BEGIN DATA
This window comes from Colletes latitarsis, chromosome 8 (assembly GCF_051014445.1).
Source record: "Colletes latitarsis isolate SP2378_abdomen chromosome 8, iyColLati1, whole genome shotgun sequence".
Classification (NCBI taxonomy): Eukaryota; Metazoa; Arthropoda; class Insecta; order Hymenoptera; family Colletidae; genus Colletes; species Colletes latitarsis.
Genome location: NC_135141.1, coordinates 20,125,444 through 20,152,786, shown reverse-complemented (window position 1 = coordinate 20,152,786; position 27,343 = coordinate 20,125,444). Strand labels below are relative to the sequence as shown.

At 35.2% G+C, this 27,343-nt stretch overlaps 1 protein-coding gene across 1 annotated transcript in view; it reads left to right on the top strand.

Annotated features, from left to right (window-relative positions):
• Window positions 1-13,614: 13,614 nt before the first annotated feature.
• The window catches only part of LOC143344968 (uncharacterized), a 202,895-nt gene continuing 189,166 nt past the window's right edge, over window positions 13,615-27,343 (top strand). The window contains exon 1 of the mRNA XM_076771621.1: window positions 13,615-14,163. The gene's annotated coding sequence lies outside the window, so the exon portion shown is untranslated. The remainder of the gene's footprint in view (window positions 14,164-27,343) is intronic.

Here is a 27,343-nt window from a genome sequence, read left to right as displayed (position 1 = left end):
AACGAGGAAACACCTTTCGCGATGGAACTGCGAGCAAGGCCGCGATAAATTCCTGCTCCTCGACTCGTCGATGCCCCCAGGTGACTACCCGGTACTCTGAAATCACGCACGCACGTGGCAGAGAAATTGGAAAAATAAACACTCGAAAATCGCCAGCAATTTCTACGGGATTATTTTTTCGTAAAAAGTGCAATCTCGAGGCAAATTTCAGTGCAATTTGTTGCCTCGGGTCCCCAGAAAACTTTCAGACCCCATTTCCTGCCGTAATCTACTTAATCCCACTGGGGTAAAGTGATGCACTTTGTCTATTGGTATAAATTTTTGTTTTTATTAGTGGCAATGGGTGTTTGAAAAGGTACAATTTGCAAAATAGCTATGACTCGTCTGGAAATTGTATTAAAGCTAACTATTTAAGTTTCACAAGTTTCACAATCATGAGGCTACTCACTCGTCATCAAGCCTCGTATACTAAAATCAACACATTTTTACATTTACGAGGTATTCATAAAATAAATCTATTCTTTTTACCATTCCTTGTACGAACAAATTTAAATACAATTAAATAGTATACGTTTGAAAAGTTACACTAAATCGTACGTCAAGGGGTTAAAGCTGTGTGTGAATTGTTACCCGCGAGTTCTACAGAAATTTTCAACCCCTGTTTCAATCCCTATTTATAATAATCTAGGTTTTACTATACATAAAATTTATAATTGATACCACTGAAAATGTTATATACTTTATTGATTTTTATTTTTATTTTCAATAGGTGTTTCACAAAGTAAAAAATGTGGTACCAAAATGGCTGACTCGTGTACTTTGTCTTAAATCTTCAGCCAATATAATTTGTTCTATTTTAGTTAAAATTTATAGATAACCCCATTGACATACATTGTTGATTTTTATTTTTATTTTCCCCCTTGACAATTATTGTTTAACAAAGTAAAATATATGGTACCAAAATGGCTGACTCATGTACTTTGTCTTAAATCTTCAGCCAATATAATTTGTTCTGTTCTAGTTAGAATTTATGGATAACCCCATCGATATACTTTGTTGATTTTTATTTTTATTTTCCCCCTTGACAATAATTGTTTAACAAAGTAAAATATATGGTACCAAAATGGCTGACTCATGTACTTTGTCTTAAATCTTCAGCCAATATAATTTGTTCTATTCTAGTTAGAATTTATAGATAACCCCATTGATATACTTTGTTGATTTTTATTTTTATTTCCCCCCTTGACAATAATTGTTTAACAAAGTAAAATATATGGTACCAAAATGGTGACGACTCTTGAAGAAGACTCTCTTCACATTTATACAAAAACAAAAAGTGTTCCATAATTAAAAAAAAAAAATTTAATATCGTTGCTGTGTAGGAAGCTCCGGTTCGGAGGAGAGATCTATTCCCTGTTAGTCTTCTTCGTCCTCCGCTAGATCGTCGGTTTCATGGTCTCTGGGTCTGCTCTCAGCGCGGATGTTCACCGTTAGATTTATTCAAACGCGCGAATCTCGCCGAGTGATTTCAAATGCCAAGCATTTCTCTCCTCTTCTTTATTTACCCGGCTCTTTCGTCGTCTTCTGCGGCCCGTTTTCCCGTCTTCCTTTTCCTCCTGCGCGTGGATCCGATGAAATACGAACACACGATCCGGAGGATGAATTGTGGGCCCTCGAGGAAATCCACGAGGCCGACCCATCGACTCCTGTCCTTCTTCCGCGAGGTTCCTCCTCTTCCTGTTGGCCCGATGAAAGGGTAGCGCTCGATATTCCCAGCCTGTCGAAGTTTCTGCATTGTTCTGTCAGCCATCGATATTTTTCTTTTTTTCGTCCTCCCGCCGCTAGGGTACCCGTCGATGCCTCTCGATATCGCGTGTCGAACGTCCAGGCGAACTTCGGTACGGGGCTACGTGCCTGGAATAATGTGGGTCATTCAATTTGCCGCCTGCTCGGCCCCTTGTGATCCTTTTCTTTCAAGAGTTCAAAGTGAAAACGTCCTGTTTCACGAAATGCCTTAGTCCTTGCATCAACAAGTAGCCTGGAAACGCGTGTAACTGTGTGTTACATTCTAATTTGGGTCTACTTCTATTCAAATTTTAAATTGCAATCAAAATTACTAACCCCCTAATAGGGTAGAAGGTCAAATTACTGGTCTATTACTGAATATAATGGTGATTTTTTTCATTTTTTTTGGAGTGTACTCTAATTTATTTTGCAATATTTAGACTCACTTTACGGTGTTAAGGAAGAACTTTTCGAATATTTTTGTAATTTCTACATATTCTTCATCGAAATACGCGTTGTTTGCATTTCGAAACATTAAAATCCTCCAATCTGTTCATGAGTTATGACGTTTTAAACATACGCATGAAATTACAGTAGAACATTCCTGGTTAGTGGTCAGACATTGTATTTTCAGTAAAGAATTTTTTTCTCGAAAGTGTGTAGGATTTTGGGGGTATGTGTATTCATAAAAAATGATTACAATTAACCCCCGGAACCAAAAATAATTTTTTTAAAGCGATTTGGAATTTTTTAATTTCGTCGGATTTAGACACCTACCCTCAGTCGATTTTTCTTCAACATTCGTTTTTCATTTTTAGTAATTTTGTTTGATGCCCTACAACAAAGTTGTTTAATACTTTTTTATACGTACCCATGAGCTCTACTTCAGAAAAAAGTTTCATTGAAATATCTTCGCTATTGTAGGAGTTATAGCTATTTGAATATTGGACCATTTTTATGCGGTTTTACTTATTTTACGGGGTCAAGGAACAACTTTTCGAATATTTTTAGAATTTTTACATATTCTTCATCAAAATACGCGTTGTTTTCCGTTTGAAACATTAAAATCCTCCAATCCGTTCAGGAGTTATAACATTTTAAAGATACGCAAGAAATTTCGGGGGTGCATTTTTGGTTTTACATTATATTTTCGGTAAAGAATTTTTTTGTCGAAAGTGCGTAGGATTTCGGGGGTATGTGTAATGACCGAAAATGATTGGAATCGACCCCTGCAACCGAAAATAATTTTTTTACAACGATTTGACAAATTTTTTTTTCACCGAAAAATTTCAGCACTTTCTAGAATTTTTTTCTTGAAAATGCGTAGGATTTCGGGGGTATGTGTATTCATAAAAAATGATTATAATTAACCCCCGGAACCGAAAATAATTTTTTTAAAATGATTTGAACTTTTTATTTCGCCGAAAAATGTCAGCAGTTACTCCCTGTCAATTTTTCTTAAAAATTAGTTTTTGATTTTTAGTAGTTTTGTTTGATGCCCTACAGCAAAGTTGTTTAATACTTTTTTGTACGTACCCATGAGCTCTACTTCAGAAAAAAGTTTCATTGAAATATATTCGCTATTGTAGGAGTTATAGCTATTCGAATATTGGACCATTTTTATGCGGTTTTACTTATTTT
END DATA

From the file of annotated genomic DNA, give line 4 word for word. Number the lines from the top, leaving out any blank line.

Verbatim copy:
Genome location: NC_135141.1, coordinates 20,125,444 through 20,152,786, shown reverse-complemented (window position 1 = coordinate 20,152,786; position 27,343 = coordinate 20,125,444). Strand labels below are relative to the sequence as shown.